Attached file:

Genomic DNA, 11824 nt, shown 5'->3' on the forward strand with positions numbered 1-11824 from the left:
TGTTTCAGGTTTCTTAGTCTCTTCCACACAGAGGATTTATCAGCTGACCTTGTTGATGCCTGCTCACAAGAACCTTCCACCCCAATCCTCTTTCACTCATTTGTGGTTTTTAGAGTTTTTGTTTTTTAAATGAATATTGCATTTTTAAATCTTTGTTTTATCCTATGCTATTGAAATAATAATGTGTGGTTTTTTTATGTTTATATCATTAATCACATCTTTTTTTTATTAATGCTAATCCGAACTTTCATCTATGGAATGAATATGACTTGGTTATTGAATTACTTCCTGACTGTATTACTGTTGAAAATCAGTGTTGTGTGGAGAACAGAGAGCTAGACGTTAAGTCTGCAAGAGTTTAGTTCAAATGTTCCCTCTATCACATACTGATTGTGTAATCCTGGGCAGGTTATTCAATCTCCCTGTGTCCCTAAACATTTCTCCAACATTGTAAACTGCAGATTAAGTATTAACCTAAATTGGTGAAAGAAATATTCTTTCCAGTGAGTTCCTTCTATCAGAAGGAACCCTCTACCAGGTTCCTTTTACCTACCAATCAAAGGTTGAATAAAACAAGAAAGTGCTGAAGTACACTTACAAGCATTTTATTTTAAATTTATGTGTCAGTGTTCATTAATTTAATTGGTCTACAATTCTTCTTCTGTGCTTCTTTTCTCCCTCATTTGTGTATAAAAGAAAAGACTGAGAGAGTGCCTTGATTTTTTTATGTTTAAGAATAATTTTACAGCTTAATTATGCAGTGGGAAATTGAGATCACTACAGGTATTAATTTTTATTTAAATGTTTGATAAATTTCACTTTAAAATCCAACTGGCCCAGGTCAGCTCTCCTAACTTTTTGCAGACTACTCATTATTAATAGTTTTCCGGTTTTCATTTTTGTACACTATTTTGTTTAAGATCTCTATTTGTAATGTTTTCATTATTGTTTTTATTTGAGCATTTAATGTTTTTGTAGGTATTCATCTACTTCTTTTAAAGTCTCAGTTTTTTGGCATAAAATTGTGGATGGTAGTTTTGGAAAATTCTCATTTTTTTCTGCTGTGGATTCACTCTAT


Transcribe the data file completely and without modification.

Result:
Genomic DNA, 11824 nt, shown 5'->3' on the forward strand with positions numbered 1-11824 from the left:
TGTTTCAGGTTTCTTAGTCTCTTCCACACAGAGGATTTATCAGCTGACCTTGTTGATGCCTGCTCACAAGAACCTTCCACCCCAATCCTCTTTCACTCATTTGTGGTTTTTAGAGTTTTTGTTTTTTAAATGAATATTGCATTTTTAAATCTTTGTTTTATCCTATGCTATTGAAATAATAATGTGTGGTTTTTTTATGTTTATATCATTAATCACATCTTTTTTTTATTAATGCTAATCCGAACTTTCATCTATGGAATGAATATGACTTGGTTATTGAATTACTTCCTGACTGTATTACTGTTGAAAATCAGTGTTGTGTGGAGAACAGAGAGCTAGACGTTAAGTCTGCAAGAGTTTAGTTCAAATGTTCCCTCTATCACATACTGATTGTGTAATCCTGGGCAGGTTATTCAATCTCCCTGTGTCCCTAAACATTTCTCCAACATTGTAAACTGCAGATTAAGTATTAACCTAAATTGGTGAAAGAAATATTCTTTCCAGTGAGTTCCTTCTATCAGAAGGAACCCTCTACCAGGTTCCTTTTACCTACCAATCAAAGGTTGAATAAAACAAGAAAGTGCTGAAGTACACTTACAAGCATTTTATTTTAAATTTATGTGTCAGTGTTCATTAATTTAATTGGTCTACAATTCTTCTTCTGTGCTTCTTTTCTCCCTCATTTGTGTATAAAAGAAAAGACTGAGAGAGTGCCTTGATTTTTTTATGTTTAAGAATAATTTTACAGCTTAATTATGCAGTGGGAAATTGAGATCACTACAGGTATTAATTTTTATTTAAATGTTTGATAAATTTCACTTTAAAATCCAACTGGCCCAGGTCAGCTCTCCTAACTTTTTGCAGACTACTCATTATTAATAGTTTTCCGGTTTTCATTTTTGTACACTATTTTGTTTAAGATCTCTATTTGTAATGTTTTCATTATTGTTTTTATTTGAGCATTTAATGTTTTTGTAGGTATTCATCTACTTCTTTTAAAGTCTCAGTTTTTTGGCATAAAATTGTGGATGGTAGTTTTGGAAAATTCTCATTTTTTTCTGCTGTGGATTCACTCTAT